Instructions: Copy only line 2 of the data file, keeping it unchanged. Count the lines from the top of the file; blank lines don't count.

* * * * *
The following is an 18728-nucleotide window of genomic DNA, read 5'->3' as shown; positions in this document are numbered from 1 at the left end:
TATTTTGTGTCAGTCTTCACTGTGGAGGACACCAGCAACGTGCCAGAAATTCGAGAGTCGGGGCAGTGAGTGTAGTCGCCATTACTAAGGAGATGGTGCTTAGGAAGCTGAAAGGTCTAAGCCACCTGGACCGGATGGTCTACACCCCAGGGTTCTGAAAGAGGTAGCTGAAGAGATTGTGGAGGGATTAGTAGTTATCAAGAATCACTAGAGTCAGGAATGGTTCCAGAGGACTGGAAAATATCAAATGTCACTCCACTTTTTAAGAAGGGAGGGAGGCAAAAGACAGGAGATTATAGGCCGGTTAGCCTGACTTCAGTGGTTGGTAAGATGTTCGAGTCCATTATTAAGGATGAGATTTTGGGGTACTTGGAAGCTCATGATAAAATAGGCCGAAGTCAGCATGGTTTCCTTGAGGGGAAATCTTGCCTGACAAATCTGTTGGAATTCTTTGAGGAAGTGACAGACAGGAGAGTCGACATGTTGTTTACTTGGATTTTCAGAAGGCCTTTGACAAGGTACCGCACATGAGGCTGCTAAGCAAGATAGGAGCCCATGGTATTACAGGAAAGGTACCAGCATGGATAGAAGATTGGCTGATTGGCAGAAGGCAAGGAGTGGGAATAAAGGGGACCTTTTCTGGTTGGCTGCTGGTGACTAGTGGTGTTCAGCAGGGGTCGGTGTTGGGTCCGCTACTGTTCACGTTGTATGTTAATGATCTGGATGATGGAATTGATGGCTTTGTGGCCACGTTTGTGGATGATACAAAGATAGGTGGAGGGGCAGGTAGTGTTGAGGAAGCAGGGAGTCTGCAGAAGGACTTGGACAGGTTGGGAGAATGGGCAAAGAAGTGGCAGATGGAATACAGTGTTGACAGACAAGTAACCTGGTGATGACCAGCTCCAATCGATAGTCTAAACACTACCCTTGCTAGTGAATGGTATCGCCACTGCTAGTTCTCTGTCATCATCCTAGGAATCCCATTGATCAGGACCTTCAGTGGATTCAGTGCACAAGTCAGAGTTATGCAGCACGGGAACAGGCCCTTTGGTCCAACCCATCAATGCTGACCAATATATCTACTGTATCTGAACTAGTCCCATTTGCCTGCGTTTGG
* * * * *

TATTTTGTGTCAGTCTTCACTGTGGAGGACACCAGCAACGTGCCAGAAATTCGAGAGTCGGGGCAGTGAGTGTAGTCGCCATTACTAAGGAGATGGTGCTTAGGAAGCTGAAAGGTCTAAGCCACCTGGACCGGATGGTCTACACCCCAGGGTTCTGAAAGAGGTAGCTGAAGAGATTGTGGAGGGATTAGTAGTTATCAAGAATCACTAGAGTCAGGAATGGTTCCAGAGGACTGGAAAATATCAAATGTCACTCCACTTTTTAAGAAGGGAGGGAGGCAAAAGACAGGAGATTATAGGCCGGTTAGCCTGACTTCAGTGGTTGGTAAGATGTTCGAGTCCATTATTAAGGATGAGATTTTGGGGTACTTGGAAGCTCATGATAAAATAGGCCGAAGTCAGCATGGTTTCCTTGAGGGGAAATCTTGCCTGACAAATCTGTTGGAATTCTTTGAGGAAGTGACAGACAGGAGAGTCGACATGTTGTTTACTTGGATTTTCAGAAGGCCTTTGACAAGGTACCGCACATGAGGCTGCTAAGCAAGATAGGAGCCCATGGTATTACAGGAAAGGTACCAGCATGGATAGAAGATTGGCTGATTGGCAGAAGGCAAGGAGTGGGAATAAAGGGGACCTTTTCTGGTTGGCTGCTGGTGACTAGTGGTGTTCAGCAGGGGTCGGTGTTGGGTCCGCTACTGTTCACGTTGTATGTTAATGATCTGGATGATGGAATTGATGGCTTTGTGGCCACGTTTGTGGATGATACAAAGATAGGTGGAGGGGCAGGTAGTGTTGAGGAAGCAGGGAGTCTGCAGAAGGACTTGGACAGGTTGGGAGAATGGGCAAAGAAGTGGCAGATGGAATACAGTGTTGACAGACAAGTAACCTGGTGATGACCAGCTCCAATCGATAGTCTAAACACTACCCTTGCTAGTGAATGGTATCGCCACTGCTAGTTCTCTGTCATCATCCTAGGAATCCCATTGATCAGGACCTTCAGTGGATTCAGTGCACAAGTCAGAGTTATGCAGCACGGGAACAGGCCCTTTGGTCCAACCCATCAATGCTGACCAATATATCTACTGTATCTGAACTAGTCCCATTTGCCTGCGTTTGG